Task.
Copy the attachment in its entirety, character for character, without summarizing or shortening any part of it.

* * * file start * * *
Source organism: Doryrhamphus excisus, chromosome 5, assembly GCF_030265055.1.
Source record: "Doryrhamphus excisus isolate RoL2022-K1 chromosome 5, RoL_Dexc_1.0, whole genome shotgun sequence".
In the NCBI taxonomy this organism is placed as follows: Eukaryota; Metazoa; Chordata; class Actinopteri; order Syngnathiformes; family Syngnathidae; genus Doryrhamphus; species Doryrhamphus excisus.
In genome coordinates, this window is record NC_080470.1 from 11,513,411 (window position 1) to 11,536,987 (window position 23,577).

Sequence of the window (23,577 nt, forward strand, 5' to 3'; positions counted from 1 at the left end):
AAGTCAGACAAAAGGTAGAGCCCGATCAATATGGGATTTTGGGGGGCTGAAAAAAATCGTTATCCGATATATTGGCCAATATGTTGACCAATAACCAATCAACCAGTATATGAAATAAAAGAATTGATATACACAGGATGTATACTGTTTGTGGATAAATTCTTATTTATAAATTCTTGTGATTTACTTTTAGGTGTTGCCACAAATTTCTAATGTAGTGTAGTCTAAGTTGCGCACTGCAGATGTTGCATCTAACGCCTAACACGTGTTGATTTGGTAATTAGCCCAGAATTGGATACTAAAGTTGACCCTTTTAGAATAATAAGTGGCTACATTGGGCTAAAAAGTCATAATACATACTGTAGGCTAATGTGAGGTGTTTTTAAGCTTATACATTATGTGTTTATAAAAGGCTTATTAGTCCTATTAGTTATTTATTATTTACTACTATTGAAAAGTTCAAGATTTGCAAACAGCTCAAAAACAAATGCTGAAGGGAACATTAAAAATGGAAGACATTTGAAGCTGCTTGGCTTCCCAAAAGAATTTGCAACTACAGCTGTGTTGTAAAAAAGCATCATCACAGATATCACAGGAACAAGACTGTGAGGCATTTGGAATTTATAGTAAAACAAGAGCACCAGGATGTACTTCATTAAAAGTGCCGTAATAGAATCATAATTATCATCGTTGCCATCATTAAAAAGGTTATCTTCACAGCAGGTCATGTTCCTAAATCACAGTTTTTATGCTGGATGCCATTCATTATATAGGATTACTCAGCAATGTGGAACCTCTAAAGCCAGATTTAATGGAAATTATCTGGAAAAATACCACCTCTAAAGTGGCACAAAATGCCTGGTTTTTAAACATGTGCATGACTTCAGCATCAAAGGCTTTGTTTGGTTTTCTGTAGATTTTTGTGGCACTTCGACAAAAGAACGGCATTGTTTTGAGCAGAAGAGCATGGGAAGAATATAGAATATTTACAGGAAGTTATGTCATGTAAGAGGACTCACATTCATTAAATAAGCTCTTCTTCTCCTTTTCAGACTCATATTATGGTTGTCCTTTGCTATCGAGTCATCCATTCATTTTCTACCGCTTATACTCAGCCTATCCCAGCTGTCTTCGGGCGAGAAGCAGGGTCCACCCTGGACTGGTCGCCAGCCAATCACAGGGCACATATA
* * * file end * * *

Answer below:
Source organism: Doryrhamphus excisus, chromosome 5, assembly GCF_030265055.1.
Source record: "Doryrhamphus excisus isolate RoL2022-K1 chromosome 5, RoL_Dexc_1.0, whole genome shotgun sequence".
In the NCBI taxonomy this organism is placed as follows: Eukaryota; Metazoa; Chordata; class Actinopteri; order Syngnathiformes; family Syngnathidae; genus Doryrhamphus; species Doryrhamphus excisus.
In genome coordinates, this window is record NC_080470.1 from 11,513,411 (window position 1) to 11,536,987 (window position 23,577).

Sequence of the window (23,577 nt, forward strand, 5' to 3'; positions counted from 1 at the left end):
AAGTCAGACAAAAGGTAGAGCCCGATCAATATGGGATTTTGGGGGGCTGAAAAAAATCGTTATCCGATATATTGGCCAATATGTTGACCAATAACCAATCAACCAGTATATGAAATAAAAGAATTGATATACACAGGATGTATACTGTTTGTGGATAAATTCTTATTTATAAATTCTTGTGATTTACTTTTAGGTGTTGCCACAAATTTCTAATGTAGTGTAGTCTAAGTTGCGCACTGCAGATGTTGCATCTAACGCCTAACACGTGTTGATTTGGTAATTAGCCCAGAATTGGATACTAAAGTTGACCCTTTTAGAATAATAAGTGGCTACATTGGGCTAAAAAGTCATAATACATACTGTAGGCTAATGTGAGGTGTTTTTAAGCTTATACATTATGTGTTTATAAAAGGCTTATTAGTCCTATTAGTTATTTATTATTTACTACTATTGAAAAGTTCAAGATTTGCAAACAGCTCAAAAACAAATGCTGAAGGGAACATTAAAAATGGAAGACATTTGAAGCTGCTTGGCTTCCCAAAAGAATTTGCAACTACAGCTGTGTTGTAAAAAAGCATCATCACAGATATCACAGGAACAAGACTGTGAGGCATTTGGAATTTATAGTAAAACAAGAGCACCAGGATGTACTTCATTAAAAGTGCCGTAATAGAATCATAATTATCATCGTTGCCATCATTAAAAAGGTTATCTTCACAGCAGGTCATGTTCCTAAATCACAGTTTTTATGCTGGATGCCATTCATTATATAGGATTACTCAGCAATGTGGAACCTCTAAAGCCAGATTTAATGGAAATTATCTGGAAAAATACCACCTCTAAAGTGGCACAAAATGCCTGGTTTTTAAACATGTGCATGACTTCAGCATCAAAGGCTTTGTTTGGTTTTCTGTAGATTTTTGTGGCACTTCGACAAAAGAACGGCATTGTTTTGAGCAGAAGAGCATGGGAAGAATATAGAATATTTACAGGAAGTTATGTCATGTAAGAGGACTCACATTCATTAAATAAGCTCTTCTTCTCCTTTTCAGACTCATATTATGGTTGTCCTTTGCTATCGAGTCATCCATTCATTTTCTACCGCTTATACTCAGCCTATCCCAGCTGTCTTCGGGCGAGAAGCAGGGTCCACCCTGGACTGGTCGCCAGCCAATCACAGGGCACATATA